Finding the Real Voice of God

The United Church of Christ has a great slogan that is posted on many of their churches throughout the country: “God is Still Speaking.” I love this saying first of all because it is so evidently true, and secondly because it reminds me of all the competing voices in my own head and heart that compete with God’s voice. The voice of our North American culture, the voice of my white maleness, the voice of my middle classness, the voice of my educated status, the voice of my politics, the voice of my personal history and experience….all of these voices make it hard to distinguish one from the other. They also make it challenging to really listen to the voice of God when so many other voices are fighting for dominance. It doesn’t help that the messages of the various voices are so diverse and often competing with each other! So, believing as I do that God is speaking to me on an ongoing basis, how do I block out the competition so I can really listen to God?

It’s not as daunting a task as I once feared because when I examine the many voices clamoring for attention, there is really only one voice that tries to communicate the truth in all its simple complexity. Only one voice consistently leaves me feeling hopeful for tomorrow. Only one encourages me and invites me to push the boundaries of my faith to new frontiers. The conflicting feelings and attitudes I carry are caused by lesser voices, and it seems the older I get, the more vocal these other voices want to become. Some of my voices, such as the doubter or the second-guesser, sometimes shout so loudly that they can temporarily drown out God’s voice. But that is transient. The voice of God continues to beckon, invite and support my highest good.

I am always looking forward to the future, even when my faith in my own ability to succeed as a pastor wavers. It is then I find relief in focusing on the true inner voice of God, connecting with it by releasing my fears, staying focused and listening on the deepest level accessible to me. For me, meditation occasionally works to sift through the voices, but even more helpful is the recitation of the rosary or the Jesus Prayer. The spiritually immature are quick to recommend specific panaceas to everyone, regardless of the individual’s own prayer vocation. This is silly and will only prove to be fruitless. If I am not, for example, the kind of person called to meditate, then I am wasting my time trying to fit my round spirituality into a square hole as it were. Far better and more helpful for me to learn what kind of praying really works for me instead–odds are, if it works for me, that is a clue to my prayer vocation. We will still hear the many voices within clamoring for their day in court, but armed with the kind of praying we are called to engage in, instead of the ones others think we ought to engage in, we will find the capacity to sift through the many in order to find the One. God is not the author of confusion or frustration; God is never here to rub my face in past mistakes. Knowing these things upfront helps me to pay closer attention to God’s authentic voice.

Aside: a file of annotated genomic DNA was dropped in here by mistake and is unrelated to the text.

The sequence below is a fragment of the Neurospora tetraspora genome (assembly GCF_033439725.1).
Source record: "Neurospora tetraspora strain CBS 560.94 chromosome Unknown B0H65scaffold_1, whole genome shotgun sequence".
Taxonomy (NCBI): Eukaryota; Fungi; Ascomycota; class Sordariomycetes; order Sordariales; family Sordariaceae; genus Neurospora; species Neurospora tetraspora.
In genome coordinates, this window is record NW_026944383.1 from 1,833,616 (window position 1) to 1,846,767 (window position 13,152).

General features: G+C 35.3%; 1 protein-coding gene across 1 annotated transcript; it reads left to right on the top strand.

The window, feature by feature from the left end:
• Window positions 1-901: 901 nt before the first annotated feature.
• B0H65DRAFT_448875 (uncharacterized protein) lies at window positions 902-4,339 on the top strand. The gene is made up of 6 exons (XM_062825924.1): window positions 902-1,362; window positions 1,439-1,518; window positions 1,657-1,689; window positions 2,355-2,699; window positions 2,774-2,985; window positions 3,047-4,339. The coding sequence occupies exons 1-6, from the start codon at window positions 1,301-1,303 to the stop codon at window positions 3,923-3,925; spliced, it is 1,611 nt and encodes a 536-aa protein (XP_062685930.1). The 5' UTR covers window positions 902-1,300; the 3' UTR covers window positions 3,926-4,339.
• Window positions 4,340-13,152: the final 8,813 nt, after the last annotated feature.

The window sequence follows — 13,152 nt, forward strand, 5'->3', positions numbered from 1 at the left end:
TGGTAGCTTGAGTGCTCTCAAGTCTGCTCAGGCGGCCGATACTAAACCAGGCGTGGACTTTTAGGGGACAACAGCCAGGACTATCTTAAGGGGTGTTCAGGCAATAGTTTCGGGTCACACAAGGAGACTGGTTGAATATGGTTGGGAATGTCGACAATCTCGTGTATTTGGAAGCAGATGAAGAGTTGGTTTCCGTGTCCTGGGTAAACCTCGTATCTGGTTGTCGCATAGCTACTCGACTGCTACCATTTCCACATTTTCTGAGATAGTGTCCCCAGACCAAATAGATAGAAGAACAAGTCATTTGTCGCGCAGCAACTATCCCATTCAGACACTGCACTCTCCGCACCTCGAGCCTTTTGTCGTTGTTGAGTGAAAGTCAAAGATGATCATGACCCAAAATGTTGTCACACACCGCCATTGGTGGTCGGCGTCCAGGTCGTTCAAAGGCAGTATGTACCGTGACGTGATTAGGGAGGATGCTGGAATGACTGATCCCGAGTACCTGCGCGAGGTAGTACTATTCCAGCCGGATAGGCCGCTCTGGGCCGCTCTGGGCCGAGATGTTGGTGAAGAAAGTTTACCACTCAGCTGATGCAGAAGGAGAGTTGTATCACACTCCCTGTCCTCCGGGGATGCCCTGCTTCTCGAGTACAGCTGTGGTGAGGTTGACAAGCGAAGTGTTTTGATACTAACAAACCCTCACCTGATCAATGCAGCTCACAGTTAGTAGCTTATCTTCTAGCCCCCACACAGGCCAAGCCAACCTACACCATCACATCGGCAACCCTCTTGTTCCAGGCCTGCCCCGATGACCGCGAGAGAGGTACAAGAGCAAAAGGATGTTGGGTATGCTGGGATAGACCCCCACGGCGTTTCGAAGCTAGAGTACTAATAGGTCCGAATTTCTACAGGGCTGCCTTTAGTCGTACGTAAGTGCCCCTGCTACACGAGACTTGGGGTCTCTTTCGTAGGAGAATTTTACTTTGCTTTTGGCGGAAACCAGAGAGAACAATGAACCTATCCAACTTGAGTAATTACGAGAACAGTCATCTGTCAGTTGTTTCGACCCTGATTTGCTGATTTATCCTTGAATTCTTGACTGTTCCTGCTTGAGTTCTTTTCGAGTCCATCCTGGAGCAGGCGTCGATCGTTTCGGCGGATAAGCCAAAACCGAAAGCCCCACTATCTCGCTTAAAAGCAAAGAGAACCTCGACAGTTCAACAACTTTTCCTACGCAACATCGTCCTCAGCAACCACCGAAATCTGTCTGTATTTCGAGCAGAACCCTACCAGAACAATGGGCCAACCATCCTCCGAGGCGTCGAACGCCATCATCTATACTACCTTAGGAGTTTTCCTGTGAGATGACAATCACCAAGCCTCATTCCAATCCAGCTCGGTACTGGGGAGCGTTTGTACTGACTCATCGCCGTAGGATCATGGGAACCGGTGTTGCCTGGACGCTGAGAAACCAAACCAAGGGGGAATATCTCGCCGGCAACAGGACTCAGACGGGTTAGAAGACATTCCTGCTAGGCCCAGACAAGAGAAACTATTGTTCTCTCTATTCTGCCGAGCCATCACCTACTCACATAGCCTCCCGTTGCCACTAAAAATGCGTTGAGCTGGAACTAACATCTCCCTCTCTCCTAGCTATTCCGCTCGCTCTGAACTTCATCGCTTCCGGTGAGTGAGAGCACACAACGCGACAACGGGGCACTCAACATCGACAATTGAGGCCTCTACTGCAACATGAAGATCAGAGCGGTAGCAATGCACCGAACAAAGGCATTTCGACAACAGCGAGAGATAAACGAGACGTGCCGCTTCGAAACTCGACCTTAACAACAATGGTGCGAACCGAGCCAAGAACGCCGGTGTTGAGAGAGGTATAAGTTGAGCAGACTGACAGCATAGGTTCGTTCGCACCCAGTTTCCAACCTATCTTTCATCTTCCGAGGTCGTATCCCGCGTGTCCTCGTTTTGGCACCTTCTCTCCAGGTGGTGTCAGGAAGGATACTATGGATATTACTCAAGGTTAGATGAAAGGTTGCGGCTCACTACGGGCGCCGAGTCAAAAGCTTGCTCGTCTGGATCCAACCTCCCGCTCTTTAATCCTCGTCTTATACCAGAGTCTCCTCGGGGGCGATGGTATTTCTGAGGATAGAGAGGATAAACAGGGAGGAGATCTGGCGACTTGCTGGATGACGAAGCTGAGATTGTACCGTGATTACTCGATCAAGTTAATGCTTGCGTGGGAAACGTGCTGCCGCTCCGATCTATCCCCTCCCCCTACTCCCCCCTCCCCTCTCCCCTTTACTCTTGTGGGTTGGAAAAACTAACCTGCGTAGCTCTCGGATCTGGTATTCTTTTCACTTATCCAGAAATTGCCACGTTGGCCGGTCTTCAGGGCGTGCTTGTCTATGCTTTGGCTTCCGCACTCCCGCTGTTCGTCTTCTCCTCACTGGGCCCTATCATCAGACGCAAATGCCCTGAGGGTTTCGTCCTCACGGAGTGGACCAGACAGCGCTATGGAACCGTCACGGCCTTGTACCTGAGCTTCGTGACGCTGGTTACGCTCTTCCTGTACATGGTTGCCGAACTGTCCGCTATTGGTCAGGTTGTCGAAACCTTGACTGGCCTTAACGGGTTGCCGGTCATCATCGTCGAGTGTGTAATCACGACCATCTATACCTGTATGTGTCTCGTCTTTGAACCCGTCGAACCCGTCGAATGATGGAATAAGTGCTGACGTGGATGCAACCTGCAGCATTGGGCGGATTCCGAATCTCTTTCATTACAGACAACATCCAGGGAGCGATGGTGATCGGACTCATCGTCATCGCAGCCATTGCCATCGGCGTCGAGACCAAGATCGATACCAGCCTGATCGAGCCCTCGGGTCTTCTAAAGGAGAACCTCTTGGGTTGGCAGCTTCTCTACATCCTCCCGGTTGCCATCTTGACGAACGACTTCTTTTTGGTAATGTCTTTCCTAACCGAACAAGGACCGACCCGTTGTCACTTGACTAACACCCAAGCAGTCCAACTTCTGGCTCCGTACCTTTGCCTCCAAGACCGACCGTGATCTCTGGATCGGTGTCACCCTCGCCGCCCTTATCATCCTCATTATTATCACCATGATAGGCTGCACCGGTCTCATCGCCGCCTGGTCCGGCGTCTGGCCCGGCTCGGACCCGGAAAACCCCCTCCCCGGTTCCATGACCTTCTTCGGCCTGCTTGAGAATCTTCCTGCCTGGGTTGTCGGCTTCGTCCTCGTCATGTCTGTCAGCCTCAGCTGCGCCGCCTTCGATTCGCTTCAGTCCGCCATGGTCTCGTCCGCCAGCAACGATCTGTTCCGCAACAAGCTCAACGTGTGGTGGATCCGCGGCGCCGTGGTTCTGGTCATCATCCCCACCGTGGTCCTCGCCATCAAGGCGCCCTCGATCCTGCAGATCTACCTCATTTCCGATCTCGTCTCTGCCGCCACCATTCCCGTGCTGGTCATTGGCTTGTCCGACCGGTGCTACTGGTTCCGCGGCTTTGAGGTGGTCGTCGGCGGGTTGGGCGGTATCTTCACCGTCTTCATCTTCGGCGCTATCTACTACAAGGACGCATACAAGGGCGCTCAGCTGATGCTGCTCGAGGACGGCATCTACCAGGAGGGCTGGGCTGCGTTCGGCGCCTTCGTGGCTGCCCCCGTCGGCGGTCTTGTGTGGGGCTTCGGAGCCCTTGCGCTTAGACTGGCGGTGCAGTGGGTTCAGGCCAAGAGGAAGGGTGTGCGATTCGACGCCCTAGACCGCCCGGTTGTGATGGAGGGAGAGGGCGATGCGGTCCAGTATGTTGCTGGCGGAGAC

The more I listen to and believe in what God is speaking to me, it seems the louder and clearer God’s voice becomes. And the more I don’t actively engage in “fighting” the other voices, the easier it is to simply notice them and gently set them aside. By simply acknowledging that the lesser voices exist and resisting the urge to argue them away, I find it’s easier to ignore them and be more open to what God is trying to teach me in a given moment. By finding and strengthening my ability to perceive and really listen to the voice of God, I regain balance, maintain inner peace, and foster a gentler outlook on life.

I hope that this little reflection is of some use to you, dear reader. As always, I hold each of you in prayer and hope for your highest good.


About frmichelrcc

I have a degree in religious studies from the University of Wisconsin, did graduate work in theology at St. Norbert College, De Pere, Wisconsin, and also at St. Paul's University in Ottawa. I have been a Benedictine since I first professed as an oblate in 1982, making final profession in 2009. I have worked as vocations director in a large diocese in the mid-west and am a spiritual director in the Benedictine tradition. I have 3 sons, one of whom is now in God's loving embrace in eternity, and 2 grandsons, Bradley and Jacob.
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